One word plays in an unending loop in my head these days, for many days, days that add up to years, decades perhaps, and that word is … kindness.

I can only imagine the worry and stress Fort Frances residents are experiencing as flooding disrupts life in frightening and chaotic ways. The photos I have seen are alarming and I can only hope the water levels recede soon and quickly. For many families and businesses this surely must feel like too much. My bet is that kindness toward each other, neighbours helping neighbours, is what holds despair at bay.

I was reading the wisdom of Maria Popova in her explanation of Marcus Aurelius. He was Emperor of Rome from 161 to 180, the last of the rulers who kept the Roman Empire in a state of tranquility. After his death, civil war erupted, and my understanding is that previous peacefulness was never again achieved. Aurelius was remembered as a “ruler who does not seek power for his own sake but to help his people”, says I am fearful such an approach to “leading” has all but vanished in present times. Aurelius is said to have consistently worked for the common good. He wrote in his Meditations of keeping oneself at peace while the world is at constant odds to that peace. His philosophy was to hold the use of kindness as a prevalent behaviour even when encountering those who choose to harm, even when things go wrong, and perhaps even when rain and flooding is ambushing our lives. He was the last of what was considered the “Good Emperors” of Rome. I believe The Gladiator film was loosely based on his reign; his philosophies borrowed from for that story.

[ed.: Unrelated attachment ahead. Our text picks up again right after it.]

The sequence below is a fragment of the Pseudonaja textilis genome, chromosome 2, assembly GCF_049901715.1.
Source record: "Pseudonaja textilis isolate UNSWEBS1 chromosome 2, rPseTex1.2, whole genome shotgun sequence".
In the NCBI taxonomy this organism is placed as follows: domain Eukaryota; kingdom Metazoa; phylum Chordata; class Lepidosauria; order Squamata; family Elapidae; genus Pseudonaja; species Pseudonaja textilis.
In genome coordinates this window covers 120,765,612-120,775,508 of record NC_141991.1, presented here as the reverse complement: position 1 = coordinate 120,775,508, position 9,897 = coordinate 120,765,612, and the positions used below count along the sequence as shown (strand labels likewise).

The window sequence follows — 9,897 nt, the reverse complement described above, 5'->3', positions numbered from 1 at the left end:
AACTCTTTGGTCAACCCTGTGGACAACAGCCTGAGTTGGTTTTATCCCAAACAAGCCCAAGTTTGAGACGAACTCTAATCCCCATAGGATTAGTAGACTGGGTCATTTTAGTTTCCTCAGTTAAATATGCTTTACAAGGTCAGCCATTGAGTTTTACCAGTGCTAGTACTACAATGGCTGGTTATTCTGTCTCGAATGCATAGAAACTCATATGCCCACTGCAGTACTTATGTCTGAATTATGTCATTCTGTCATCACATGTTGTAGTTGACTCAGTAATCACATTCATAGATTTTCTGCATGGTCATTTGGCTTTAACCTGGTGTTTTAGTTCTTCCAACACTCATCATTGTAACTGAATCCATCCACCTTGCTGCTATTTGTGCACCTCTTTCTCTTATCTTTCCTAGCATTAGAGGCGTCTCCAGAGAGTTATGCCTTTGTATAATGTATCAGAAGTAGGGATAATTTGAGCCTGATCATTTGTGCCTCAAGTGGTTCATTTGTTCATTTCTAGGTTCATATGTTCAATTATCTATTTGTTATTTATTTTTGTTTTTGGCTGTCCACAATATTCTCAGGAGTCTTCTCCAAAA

It is never easy to hold “hope” up for a light when we are stumbling around in darkness. But it can undoubtedly be done. I regularly muse upon the thoughts and actions of Desmond Tutu, who described himself as a “prisoner of hope”, even while fighting apartheid in South Africa, and living his life as a human rights activist. Tutu had the most deliciously infectious giggle and it erupted spontaneously and often. He couldn’t help himself, he said. He was hard-wired to see joy in most, if not all circumstances, even when surrounded by the cruelty and violence that is inherent in racism. He focused on creating change, of ensuring freedom was a protected right. He warned the “price of freedom is eternal vigilance” and his advice seems even more poignant now.

I try to emulate Desmond Tutu’s hopefulness, as best I can, falling far short on most days, coming close on very few, but still willing to try. I would like to examine the news headlines without threat to my sense of hope, but I falter some days, despair knocking loudly on the door to get in, even shouting at times, tearing away at my hopefulness.

Recently, I was reading a list of the four things parents give credit to, having raised kids who became extraordinary adults. The one action that jumped out at me from the list was show them the example of kindness and nurture it. There were others – allow them extreme independence; allow them the opportunity to fail and to fail often; let go of control and lead your children by following them. We can tell our children how to live their lives until we are blue in the face, but it is the example we give them that shapes their character. Kindness is best learned by being witness to it daily.